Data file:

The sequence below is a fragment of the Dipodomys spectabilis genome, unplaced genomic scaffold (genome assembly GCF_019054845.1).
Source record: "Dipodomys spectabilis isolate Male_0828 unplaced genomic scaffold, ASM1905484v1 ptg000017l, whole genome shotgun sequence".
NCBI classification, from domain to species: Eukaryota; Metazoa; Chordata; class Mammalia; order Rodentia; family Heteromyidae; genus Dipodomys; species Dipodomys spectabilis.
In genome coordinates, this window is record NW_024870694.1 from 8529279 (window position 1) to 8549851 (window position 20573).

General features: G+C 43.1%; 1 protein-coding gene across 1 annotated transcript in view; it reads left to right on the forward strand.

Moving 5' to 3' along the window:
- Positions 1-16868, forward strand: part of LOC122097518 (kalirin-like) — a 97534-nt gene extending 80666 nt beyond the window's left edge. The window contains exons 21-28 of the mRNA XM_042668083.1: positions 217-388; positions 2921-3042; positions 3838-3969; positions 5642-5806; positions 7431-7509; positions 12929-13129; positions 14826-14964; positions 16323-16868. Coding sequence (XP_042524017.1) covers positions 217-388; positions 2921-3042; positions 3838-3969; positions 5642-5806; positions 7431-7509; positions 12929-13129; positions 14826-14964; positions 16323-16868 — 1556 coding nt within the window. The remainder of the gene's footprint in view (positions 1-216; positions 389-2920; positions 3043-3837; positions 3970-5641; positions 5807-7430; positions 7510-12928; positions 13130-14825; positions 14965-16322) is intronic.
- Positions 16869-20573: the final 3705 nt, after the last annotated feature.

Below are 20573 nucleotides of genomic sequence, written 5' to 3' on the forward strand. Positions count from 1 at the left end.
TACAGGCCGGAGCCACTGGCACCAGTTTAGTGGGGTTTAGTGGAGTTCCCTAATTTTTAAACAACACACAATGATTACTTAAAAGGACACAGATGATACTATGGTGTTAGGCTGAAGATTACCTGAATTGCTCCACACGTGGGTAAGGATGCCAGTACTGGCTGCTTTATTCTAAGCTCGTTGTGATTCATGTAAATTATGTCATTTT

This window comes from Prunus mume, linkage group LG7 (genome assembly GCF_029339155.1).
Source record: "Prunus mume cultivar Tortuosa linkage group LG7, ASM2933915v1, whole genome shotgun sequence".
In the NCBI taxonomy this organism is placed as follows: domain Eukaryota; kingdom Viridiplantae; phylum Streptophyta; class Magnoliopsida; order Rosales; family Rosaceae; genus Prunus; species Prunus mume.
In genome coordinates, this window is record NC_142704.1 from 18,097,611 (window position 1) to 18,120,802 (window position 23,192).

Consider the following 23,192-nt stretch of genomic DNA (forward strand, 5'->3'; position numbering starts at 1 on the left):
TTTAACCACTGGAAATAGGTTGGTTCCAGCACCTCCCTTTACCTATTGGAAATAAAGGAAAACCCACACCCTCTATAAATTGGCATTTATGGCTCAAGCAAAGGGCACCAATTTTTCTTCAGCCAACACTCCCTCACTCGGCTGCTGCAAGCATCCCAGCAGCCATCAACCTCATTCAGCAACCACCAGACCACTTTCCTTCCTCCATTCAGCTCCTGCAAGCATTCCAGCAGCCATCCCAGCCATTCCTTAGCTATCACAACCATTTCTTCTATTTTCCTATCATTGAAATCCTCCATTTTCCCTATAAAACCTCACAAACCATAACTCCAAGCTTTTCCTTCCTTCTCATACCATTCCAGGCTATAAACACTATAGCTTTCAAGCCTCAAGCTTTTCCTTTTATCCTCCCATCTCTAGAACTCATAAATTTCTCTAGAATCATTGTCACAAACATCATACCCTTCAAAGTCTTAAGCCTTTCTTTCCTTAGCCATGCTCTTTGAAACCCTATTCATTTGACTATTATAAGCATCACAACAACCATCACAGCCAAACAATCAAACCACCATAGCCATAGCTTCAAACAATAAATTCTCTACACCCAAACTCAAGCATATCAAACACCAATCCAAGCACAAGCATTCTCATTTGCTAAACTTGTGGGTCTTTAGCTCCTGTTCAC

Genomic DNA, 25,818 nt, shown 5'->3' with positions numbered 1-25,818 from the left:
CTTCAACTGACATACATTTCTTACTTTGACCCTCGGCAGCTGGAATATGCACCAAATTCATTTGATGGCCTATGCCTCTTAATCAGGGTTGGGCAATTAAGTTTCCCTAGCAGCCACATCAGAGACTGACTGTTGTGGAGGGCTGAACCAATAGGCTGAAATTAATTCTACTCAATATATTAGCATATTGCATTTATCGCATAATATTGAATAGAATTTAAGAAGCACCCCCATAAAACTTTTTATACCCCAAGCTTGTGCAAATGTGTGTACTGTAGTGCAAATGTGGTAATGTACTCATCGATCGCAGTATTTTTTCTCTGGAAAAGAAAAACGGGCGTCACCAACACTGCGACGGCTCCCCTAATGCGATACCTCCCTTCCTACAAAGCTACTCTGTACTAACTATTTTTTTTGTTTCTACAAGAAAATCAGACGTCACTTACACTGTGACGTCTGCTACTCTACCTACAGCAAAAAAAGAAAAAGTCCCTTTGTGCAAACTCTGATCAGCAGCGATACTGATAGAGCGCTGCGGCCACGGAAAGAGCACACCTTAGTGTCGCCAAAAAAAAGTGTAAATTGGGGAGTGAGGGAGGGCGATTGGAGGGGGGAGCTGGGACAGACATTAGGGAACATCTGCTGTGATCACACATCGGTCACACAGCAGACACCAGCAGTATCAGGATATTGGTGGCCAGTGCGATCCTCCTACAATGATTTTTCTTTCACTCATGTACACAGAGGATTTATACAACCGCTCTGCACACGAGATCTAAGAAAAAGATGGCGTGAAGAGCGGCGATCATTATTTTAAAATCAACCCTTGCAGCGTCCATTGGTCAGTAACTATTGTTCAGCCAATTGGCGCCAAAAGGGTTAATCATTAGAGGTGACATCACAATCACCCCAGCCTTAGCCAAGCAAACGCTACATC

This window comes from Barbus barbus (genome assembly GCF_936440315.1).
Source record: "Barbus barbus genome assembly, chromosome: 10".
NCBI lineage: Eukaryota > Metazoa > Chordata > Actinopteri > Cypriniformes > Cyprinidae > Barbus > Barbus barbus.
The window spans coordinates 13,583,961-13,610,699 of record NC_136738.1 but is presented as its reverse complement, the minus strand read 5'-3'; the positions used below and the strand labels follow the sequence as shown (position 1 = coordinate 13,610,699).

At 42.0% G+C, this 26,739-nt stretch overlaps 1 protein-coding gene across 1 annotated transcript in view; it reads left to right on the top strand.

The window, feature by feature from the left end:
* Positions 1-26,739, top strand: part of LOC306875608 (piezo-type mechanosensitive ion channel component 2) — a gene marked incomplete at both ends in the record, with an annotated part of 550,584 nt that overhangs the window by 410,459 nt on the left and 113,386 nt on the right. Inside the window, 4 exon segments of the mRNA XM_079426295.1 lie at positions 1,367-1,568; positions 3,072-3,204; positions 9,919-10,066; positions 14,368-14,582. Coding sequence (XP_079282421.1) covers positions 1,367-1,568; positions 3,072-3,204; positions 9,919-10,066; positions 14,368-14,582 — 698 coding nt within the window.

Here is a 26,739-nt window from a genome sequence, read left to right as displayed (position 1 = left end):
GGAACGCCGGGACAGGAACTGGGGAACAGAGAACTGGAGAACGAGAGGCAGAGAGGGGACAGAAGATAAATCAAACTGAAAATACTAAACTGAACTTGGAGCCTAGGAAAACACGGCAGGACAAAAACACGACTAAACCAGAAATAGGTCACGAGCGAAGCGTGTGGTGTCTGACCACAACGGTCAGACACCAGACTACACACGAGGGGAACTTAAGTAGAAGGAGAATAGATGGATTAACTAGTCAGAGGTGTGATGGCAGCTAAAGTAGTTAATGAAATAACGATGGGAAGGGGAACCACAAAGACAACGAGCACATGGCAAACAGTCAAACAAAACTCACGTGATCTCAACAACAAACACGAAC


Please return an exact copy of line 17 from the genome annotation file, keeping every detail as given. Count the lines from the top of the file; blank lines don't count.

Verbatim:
Genomic DNA, 25,818 nt, shown 5'->3' with positions numbered 1-25,818 from the left: